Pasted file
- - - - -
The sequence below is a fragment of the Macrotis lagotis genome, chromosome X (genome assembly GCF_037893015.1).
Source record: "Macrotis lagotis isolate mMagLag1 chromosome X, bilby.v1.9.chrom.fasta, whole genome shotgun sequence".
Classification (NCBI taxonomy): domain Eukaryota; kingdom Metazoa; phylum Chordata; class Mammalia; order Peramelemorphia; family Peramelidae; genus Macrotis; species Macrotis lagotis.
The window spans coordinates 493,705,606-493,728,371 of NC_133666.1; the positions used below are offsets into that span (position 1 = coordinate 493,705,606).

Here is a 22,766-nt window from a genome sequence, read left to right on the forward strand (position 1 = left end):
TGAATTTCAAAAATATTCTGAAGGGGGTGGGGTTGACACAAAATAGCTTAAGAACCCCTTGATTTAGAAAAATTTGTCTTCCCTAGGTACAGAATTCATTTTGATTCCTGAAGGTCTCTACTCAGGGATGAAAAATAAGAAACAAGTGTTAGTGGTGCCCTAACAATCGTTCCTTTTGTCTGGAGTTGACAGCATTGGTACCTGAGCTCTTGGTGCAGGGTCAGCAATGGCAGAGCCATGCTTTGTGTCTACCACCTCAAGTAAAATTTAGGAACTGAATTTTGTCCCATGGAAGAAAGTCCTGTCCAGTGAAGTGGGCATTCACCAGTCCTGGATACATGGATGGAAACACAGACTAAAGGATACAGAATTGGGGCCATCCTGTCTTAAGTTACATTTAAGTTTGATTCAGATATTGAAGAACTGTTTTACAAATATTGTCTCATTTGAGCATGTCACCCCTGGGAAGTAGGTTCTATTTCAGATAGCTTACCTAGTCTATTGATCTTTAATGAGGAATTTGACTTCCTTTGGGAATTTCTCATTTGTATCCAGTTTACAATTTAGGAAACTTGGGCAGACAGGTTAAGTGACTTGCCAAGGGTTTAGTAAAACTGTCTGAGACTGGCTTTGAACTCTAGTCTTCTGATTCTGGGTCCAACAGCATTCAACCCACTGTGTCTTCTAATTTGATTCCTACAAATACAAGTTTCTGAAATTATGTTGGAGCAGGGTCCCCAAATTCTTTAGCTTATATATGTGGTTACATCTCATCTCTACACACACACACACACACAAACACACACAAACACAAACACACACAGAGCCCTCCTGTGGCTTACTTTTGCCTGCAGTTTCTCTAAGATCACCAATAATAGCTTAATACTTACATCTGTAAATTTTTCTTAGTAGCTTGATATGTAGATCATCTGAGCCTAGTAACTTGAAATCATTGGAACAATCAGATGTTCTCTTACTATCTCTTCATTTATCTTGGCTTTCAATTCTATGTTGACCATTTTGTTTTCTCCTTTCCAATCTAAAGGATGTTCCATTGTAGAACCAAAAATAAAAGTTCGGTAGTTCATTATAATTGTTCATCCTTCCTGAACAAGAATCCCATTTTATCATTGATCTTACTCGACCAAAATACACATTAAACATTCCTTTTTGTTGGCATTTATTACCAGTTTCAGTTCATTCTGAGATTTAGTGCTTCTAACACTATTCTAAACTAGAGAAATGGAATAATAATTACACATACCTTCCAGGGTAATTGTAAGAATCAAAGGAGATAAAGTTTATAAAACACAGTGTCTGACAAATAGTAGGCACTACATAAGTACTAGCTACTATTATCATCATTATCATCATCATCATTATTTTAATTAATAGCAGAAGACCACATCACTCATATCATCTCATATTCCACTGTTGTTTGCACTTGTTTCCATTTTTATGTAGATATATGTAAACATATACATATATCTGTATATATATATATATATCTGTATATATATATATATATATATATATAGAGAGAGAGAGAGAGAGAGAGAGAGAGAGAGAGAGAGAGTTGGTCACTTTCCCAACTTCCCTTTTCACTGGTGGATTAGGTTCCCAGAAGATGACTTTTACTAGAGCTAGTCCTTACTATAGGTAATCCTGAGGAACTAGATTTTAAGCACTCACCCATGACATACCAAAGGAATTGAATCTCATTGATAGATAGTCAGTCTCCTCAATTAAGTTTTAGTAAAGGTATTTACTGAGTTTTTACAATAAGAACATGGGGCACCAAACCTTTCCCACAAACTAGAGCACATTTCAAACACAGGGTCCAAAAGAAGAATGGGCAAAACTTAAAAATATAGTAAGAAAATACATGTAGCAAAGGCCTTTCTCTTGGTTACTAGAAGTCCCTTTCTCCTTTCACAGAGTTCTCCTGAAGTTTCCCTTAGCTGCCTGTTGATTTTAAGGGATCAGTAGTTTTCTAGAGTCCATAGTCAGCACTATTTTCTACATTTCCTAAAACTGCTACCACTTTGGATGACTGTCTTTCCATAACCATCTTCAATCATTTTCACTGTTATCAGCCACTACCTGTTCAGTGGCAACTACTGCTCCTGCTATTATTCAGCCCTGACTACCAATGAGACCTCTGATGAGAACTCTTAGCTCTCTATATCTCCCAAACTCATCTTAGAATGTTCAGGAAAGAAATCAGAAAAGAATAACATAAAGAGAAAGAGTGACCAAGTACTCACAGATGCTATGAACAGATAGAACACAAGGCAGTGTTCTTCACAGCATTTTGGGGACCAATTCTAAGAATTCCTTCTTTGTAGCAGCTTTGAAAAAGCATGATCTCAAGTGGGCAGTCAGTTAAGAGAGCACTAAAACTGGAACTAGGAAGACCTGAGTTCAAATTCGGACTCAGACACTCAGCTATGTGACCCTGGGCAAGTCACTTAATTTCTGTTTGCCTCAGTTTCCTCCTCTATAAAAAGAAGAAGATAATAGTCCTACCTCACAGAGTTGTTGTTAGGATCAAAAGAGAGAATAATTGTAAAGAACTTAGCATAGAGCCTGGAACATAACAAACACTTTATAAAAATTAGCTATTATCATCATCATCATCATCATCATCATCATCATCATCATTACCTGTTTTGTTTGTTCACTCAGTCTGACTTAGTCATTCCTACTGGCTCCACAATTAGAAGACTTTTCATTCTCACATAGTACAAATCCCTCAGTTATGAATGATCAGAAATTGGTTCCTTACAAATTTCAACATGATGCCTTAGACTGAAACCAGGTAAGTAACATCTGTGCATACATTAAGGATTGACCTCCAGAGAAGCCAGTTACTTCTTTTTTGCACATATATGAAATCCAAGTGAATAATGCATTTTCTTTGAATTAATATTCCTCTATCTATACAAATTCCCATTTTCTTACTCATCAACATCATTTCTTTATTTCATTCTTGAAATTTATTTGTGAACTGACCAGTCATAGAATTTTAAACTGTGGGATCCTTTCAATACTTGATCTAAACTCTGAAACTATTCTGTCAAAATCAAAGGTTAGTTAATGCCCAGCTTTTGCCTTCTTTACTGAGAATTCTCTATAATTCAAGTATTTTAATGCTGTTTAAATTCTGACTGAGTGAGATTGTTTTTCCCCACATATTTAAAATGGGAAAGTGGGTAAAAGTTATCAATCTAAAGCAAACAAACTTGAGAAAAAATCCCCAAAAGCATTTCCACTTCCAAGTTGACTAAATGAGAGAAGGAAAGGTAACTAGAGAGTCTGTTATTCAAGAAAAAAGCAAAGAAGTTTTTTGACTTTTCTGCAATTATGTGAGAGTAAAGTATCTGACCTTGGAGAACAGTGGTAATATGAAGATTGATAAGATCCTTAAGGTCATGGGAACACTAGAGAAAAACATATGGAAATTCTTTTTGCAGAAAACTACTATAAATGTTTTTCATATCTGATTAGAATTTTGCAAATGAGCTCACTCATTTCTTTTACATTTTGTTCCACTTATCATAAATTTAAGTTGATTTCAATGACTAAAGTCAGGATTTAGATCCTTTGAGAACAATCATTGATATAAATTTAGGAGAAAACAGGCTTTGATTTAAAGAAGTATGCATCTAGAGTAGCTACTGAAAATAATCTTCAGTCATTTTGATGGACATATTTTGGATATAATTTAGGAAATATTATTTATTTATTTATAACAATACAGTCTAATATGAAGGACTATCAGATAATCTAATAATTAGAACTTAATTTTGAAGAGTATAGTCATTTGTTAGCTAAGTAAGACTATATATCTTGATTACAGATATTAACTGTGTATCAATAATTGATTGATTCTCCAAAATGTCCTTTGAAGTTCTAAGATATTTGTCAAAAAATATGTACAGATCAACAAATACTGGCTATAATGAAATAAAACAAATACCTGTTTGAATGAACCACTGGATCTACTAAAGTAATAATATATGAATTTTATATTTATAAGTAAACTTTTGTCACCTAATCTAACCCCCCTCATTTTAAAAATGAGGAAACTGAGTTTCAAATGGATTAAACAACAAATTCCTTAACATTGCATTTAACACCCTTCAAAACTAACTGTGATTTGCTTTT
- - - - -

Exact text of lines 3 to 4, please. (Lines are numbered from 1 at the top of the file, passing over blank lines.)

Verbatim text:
Classification (NCBI taxonomy): domain Eukaryota; kingdom Metazoa; phylum Chordata; class Mammalia; order Peramelemorphia; family Peramelidae; genus Macrotis; species Macrotis lagotis.
The window spans coordinates 493,705,606-493,728,371 of NC_133666.1; the positions used below are offsets into that span (position 1 = coordinate 493,705,606).